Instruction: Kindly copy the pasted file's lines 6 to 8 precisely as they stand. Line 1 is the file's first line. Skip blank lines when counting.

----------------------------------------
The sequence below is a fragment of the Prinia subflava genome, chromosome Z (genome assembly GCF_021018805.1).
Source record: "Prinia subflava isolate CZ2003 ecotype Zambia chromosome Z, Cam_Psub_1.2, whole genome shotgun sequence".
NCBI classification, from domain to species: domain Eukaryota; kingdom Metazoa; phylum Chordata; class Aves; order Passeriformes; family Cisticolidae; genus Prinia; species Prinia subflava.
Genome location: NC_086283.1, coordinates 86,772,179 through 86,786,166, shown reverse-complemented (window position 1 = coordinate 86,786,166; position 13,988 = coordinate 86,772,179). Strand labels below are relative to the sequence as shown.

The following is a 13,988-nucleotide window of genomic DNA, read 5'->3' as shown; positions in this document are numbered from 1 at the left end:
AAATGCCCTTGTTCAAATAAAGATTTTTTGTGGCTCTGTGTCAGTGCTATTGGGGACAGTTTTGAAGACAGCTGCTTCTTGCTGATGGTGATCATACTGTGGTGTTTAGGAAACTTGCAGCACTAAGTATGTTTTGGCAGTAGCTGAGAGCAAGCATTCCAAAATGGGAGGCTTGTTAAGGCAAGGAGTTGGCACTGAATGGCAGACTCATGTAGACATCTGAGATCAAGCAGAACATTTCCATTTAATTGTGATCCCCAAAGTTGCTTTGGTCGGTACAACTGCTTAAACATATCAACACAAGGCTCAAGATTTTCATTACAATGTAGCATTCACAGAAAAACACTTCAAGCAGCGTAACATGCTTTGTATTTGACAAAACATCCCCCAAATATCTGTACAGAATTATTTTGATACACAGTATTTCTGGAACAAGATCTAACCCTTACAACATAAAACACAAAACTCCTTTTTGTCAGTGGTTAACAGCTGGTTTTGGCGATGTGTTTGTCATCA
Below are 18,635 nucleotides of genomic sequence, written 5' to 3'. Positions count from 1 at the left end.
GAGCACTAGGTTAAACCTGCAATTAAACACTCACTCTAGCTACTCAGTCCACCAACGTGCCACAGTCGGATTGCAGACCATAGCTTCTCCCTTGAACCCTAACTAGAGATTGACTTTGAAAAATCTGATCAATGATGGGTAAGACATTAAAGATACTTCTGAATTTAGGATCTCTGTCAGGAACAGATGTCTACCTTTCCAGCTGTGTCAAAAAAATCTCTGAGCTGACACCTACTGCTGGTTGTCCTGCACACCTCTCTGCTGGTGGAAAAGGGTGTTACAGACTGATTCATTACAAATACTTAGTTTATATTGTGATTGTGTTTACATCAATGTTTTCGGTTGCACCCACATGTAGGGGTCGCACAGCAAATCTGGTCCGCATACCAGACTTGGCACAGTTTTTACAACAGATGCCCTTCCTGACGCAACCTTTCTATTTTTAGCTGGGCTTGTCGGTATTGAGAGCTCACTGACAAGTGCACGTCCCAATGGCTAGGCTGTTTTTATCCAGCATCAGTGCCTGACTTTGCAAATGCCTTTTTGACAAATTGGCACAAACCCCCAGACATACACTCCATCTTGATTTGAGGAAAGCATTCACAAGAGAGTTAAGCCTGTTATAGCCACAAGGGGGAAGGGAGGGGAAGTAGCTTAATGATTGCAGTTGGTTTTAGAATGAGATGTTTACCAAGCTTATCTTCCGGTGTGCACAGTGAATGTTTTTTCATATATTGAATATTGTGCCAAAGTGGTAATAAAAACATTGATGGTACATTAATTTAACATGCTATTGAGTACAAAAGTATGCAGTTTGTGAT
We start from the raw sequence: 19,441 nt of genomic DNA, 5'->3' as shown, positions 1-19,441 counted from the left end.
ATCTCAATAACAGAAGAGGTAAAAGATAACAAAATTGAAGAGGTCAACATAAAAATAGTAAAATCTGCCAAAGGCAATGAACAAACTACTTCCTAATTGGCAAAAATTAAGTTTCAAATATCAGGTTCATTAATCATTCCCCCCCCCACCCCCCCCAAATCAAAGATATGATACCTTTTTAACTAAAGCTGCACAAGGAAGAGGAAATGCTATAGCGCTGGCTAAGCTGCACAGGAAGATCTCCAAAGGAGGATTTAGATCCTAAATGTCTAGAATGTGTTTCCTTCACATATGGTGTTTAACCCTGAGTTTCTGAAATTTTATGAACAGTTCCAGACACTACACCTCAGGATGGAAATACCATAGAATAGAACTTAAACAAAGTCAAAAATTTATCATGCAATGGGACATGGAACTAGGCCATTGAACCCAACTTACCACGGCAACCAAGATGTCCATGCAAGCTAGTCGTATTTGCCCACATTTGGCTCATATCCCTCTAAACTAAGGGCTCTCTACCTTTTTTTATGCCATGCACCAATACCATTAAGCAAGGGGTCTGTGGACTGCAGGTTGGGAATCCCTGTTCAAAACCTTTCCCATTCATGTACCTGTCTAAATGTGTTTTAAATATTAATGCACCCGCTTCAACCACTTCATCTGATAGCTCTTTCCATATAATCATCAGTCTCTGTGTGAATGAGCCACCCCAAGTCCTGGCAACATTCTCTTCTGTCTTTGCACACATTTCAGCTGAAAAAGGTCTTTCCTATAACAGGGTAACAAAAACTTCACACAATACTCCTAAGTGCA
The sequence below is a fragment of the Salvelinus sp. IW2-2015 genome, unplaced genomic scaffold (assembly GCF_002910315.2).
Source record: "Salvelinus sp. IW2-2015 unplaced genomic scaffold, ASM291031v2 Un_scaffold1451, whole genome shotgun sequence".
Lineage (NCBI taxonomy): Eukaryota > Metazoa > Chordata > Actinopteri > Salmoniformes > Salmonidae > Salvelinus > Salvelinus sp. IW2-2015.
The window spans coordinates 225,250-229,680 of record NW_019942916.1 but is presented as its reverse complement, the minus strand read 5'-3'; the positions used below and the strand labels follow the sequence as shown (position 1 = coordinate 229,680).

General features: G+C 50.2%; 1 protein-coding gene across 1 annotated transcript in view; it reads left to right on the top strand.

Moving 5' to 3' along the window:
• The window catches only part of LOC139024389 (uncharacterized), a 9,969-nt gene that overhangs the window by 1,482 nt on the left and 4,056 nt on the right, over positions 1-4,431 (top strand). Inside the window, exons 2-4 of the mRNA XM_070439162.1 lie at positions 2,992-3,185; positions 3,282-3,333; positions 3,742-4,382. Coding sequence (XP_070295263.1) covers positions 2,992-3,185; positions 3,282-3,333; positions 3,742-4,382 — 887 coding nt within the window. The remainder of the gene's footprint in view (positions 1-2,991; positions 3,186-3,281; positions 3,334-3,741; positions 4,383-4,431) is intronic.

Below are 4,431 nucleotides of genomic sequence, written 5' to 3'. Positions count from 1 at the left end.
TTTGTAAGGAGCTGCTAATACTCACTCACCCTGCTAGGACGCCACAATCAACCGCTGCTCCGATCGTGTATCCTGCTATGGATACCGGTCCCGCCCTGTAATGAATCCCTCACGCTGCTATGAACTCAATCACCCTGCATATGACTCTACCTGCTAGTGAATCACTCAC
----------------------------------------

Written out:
AAATGCCCTTGTTCAAATAAAGATTTTTTGTGGCTCTGTGTCAGTGCTATTGGGGACAGTTTTGAAGACAGCTGCTTCTTGCTGATGGTGATCATACTGTGGTGTTTAGGAAACTTGCAGCACTAAGTATGTTTTGGCAGTAGCTGAGAGCAAGCATTCCAAAATGGGAGGCTTGTTAAGGCAAGGAGTTGGCACTGAATGGCAGACTCATGTAGACATCTGAGATCAAGCAGAACATTTCCATTTAATTGTGATCCCCAAAGTTGCTTTGGTCGGTACAACTGCTTAAACATATCAACACAAGGCTCAAGATTTTCATTACAATGTAGCATTCACAGAAAAACACTTCAAGCAGCGTAACATGCTTTGTATTTGACAAAACATCCCCCAAATATCTGTACAGAATTATTTTGATACACAGTATTTCTGGAACAAGATCTAACCCTTACAACATAAAACACAAAACTCCTTTTTGTCAGTGGTTAACAGCTGGTTTTGGCGATGTGTTTGTCATCA
Below are 18,635 nucleotides of genomic sequence, written 5' to 3'. Positions count from 1 at the left end.
GAGCACTAGGTTAAACCTGCAATTAAACACTCACTCTAGCTACTCAGTCCACCAACGTGCCACAGTCGGATTGCAGACCATAGCTTCTCCCTTGAACCCTAACTAGAGATTGACTTTGAAAAATCTGATCAATGATGGGTAAGACATTAAAGATACTTCTGAATTTAGGATCTCTGTCAGGAACAGATGTCTACCTTTCCAGCTGTGTCAAAAAAATCTCTGAGCTGACACCTACTGCTGGTTGTCCTGCACACCTCTCTGCTGGTGGAAAAGGGTGTTACAGACTGATTCATTACAAATACTTAGTTTATATTGTGATTGTGTTTACATCAATGTTTTCGGTTGCACCCACATGTAGGGGTCGCACAGCAAATCTGGTCCGCATACCAGACTTGGCACAGTTTTTACAACAGATGCCCTTCCTGACGCAACCTTTCTATTTTTAGCTGGGCTTGTCGGTATTGAGAGCTCACTGACAAGTGCACGTCCCAATGGCTAGGCTGTTTTTATCCAGCATCAGTGCCTGACTTTGCAAATGCCTTTTTGACAAATTGGCACAAACCCCCAGACATACACTCCATCTTGATTTGAGGAAAGCATTCACAAGAGAGTTAAGCCTGTTATAGCCACAAGGGGGAAGGGAGGGGAAGTAGCTTAATGATTGCAGTTGGTTTTAGAATGAGATGTTTACCAAGCTTATCTTCCGGTGTGCACAGTGAATGTTTTTTCATATATTGAATATTGTGCCAAAGTGGTAATAAAAACATTGATGGTACATTAATTTAACATGCTATTGAGTACAAAAGTATGCAGTTTGTGAT